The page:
They are only tuned into one radio station and that is WII-FM-What’s In It For Me?  It’s about Return on Investment. (ROI) Speak to them about what RETURN they will receive from the INVESTMENT in time that they make in listening to you on the phone and seeing you in person.  Focus on them and not on you and you will have a better shot of getting through.

What if they Answer?

In today’s high-tech, high-touch world where you can communicate with people in a variety of ways, it consistently amazes me how communication over the telephone is becoming less and less frequent.  A quick phone conversation has been replaced with a quick text or an email.  A simple TWEET or Facebook posting often is the way that people are choosing to express updates and information.  Last week, while doing a few leadership meetings with CEOs in Ohio, we got onto this topic.  Many of the leaders were expressing concern over a lack of courtesy and increase in perceived indifference that are seeming to become the byproduct of NOT having to have a conversation.  (It’s easier to blow something/someone off via email or text than to actually have to call them to face the music.)  Why, just this morning as I write this, I received news of a local client “bailing” on attending/sending people to a Sales workshop that I actually organized due to his interest/requests of a few months ago.  On the other side of that coin, last week I let a job applicant know (via email) that they were “no longer being considered for the position.”

I don’t know if this is going to change.  Tomorrow’s buyers have communicated this way for years and the skill sets of using the phone and “in-person” communication/connection/persuasion are fading.  I have teenage daughters that have conversations that go on for hours (even days) with their boyfriends via text.  I’m sorry…to me…that’s difficult to understand and hard to grasp.  Nonetheless, as always, we must prepare to “play cards” with the hands that we are dealt.

On that note, when you are making sales calls outbound today, are you prepared to deal with everything that you may run into?  I have had many discussions and training sessions with salespeople getting them prepared to deal with voicemail on the efforts.  We highly suggest a very prepared (yes, even scripted) approach to make a significant IMPACT via voicemail.  In addition, I have built specific training modules for salespeople teaching them some tips on properly dealing with/working with LIVE gatekeepers.  All of this is in your control and needs to be practiced regularly if that is what you have to deal with daily on your outbound calls.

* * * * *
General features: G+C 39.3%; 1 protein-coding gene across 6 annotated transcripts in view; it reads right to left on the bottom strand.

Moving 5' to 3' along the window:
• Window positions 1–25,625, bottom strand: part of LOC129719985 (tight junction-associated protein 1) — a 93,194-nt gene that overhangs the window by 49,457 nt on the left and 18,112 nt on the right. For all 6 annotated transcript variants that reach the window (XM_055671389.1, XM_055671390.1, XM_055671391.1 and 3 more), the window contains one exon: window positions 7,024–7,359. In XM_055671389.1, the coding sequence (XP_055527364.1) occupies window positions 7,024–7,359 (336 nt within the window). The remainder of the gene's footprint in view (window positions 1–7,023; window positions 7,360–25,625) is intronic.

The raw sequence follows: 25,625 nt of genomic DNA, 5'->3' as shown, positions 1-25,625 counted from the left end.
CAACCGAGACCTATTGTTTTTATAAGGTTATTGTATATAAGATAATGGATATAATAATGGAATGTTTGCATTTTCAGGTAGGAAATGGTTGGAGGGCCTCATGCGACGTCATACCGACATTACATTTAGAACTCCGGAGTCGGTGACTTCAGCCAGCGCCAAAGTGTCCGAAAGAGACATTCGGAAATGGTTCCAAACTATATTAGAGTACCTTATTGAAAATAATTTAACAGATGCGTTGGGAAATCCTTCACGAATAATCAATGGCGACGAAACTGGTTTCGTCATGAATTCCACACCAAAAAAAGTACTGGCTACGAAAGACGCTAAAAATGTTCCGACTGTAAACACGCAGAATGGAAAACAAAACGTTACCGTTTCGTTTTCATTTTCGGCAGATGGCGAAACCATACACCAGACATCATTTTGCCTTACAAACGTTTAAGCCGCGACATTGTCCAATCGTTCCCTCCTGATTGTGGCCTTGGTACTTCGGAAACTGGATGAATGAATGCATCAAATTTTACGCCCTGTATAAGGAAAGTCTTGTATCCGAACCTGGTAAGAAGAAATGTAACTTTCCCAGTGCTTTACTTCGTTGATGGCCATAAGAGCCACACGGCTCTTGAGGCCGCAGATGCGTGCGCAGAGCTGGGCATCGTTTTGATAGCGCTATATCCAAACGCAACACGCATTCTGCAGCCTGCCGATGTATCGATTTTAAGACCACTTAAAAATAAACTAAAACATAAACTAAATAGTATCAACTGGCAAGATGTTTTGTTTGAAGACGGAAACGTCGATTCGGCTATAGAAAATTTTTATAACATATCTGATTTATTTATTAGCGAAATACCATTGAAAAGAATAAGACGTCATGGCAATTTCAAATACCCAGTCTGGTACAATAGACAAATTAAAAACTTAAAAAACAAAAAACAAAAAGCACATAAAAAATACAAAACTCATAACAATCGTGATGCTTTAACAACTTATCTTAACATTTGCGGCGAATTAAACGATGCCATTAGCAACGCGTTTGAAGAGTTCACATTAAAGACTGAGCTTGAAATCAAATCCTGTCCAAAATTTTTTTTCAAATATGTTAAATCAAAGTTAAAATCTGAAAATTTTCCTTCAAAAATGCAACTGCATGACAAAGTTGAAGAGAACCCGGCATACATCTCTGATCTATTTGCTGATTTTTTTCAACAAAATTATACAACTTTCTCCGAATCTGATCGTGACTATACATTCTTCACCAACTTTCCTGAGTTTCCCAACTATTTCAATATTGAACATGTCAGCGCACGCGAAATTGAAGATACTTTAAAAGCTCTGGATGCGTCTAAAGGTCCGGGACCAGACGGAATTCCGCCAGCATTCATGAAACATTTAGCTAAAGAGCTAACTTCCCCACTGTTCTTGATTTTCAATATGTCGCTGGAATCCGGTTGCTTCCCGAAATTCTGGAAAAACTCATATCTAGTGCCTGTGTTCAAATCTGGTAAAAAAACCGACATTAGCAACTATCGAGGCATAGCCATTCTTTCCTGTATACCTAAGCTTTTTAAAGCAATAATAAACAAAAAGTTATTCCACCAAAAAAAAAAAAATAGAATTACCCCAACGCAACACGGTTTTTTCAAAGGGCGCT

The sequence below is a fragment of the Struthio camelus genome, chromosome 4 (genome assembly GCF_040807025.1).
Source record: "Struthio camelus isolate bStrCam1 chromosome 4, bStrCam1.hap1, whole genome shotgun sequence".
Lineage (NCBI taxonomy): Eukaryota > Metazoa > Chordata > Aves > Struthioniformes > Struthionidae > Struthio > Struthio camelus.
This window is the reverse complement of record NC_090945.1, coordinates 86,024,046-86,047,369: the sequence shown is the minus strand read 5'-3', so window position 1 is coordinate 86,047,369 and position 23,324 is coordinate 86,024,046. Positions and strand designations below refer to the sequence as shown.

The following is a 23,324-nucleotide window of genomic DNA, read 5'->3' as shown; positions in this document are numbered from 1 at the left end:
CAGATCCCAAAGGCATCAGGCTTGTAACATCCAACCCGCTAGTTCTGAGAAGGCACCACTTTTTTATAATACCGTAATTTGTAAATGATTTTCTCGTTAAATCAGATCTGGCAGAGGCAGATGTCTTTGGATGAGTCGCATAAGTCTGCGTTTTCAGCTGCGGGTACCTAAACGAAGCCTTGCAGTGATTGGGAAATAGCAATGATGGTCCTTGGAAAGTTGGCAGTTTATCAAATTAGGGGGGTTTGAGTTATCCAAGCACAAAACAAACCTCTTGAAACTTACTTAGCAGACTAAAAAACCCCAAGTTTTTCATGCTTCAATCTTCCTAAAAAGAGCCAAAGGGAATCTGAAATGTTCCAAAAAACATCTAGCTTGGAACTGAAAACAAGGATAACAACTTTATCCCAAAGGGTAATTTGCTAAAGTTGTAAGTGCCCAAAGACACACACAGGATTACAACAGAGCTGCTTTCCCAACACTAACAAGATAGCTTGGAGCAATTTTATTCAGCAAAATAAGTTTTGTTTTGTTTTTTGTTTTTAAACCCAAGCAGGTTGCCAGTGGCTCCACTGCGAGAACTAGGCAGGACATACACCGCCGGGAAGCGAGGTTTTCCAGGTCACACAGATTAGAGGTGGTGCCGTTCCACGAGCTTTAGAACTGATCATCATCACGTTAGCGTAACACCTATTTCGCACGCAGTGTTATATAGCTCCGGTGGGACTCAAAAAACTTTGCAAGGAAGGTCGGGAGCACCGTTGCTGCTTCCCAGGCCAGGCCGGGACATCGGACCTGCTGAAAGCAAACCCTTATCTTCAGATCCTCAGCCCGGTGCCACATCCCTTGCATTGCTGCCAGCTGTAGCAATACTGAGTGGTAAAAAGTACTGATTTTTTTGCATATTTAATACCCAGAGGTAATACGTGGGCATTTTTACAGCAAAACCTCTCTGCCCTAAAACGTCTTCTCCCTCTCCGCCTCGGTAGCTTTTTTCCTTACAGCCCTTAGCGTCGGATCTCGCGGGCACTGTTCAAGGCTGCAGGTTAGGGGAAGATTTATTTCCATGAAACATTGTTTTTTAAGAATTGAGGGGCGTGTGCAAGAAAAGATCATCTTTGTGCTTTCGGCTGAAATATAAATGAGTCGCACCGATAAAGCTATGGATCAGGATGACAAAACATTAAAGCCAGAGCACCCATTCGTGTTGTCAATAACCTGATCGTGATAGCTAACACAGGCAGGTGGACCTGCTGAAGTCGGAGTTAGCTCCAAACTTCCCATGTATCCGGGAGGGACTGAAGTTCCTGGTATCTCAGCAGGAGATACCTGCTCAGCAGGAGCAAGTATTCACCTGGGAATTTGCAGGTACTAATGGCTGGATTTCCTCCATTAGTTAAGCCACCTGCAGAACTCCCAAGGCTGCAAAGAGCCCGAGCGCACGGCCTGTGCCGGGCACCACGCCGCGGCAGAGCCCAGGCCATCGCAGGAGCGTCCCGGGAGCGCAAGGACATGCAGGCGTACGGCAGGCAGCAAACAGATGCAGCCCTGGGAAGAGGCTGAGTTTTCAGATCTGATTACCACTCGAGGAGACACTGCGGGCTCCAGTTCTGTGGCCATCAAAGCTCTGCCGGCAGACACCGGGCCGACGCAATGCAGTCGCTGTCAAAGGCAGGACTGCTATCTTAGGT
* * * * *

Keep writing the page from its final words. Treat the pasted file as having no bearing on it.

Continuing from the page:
But what if your prospect or customer actually answers?  Are you ready for that?  Because it is becoming so rare today that someone actually does answer the phone, I find that salespeople get caught off guard and thus, fumble to make that verbal connection.  The result is typically a default to 30 seconds of small talk and purposeless drivel that leads to frustration and non-interest on the part of the prospect or customer—NOT YOUR GOAL!!

So, when making outbound calls today, we need to be prepared for anything and everything that could occur.  Here is a brief checklist that you need to potentially print out and post by the phone.

1-Gatekeeper (Live person between you and your target) Be prepared to make a connection with person and ask for their assistance.  Acknowledge them, ask their name, and thank them for their help.  Too many sellers look at the gatekeeper as the enemy when in fact, they often hold the keys to your access to the decision maker.  Think about how you can put them on your team.  Be memorable vs. sneaky and devious.  Think about how many people (salespeople and others) that want access to the same target that you do.  The gatekeeper’s job is to screen out the losers, weed through the hacks, and keep the “takers” away.  If you sound like them and/or treat the gatekeeper like they do, you will suffer their fate….NO ACCESS.  Write down FIVE ways to stand out, add value, ask for assistance, differentiate, and endear yourself to the gatekeeper.  Before you can connect beyond the gatekeeper, you need to connect WITH the gatekeeper!